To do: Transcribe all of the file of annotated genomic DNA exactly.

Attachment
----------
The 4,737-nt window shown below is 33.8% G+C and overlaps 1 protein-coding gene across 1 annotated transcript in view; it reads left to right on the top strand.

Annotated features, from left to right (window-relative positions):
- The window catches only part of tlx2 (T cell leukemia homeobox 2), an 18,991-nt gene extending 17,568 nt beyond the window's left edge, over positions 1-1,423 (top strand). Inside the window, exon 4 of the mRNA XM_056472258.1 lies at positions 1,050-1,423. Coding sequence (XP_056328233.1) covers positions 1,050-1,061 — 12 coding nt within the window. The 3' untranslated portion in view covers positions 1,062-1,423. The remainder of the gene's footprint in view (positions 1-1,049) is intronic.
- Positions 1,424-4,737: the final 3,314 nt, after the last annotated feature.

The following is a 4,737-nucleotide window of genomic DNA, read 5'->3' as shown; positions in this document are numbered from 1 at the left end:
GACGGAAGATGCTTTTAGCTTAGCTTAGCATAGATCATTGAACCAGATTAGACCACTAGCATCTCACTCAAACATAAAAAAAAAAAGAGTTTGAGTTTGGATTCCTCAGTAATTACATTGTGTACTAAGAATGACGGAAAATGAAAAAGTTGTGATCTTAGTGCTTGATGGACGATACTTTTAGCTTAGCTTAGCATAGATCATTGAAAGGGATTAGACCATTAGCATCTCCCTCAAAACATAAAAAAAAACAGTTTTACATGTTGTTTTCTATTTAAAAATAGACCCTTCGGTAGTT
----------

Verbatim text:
The 4,737-nt window shown below is 33.8% G+C and overlaps 1 protein-coding gene across 1 annotated transcript in view; it reads left to right on the top strand.

Annotated features, from left to right (window-relative positions):
- The window catches only part of tlx2 (T cell leukemia homeobox 2), an 18,991-nt gene extending 17,568 nt beyond the window's left edge, over positions 1-1,423 (top strand). Inside the window, exon 4 of the mRNA XM_056472258.1 lies at positions 1,050-1,423. Coding sequence (XP_056328233.1) covers positions 1,050-1,061 — 12 coding nt within the window. The 3' untranslated portion in view covers positions 1,062-1,423. The remainder of the gene's footprint in view (positions 1-1,049) is intronic.
- Positions 1,424-4,737: the final 3,314 nt, after the last annotated feature.

The following is a 4,737-nucleotide window of genomic DNA, read 5'->3' as shown; positions in this document are numbered from 1 at the left end:
GACGGAAGATGCTTTTAGCTTAGCTTAGCATAGATCATTGAACCAGATTAGACCACTAGCATCTCACTCAAACATAAAAAAAAAAAGAGTTTGAGTTTGGATTCCTCAGTAATTACATTGTGTACTAAGAATGACGGAAAATGAAAAAGTTGTGATCTTAGTGCTTGATGGACGATACTTTTAGCTTAGCTTAGCATAGATCATTGAAAGGGATTAGACCATTAGCATCTCCCTCAAAACATAAAAAAAAACAGTTTTACATGTTGTTTTCTATTTAAAAATAGACCCTTCGGTAGTT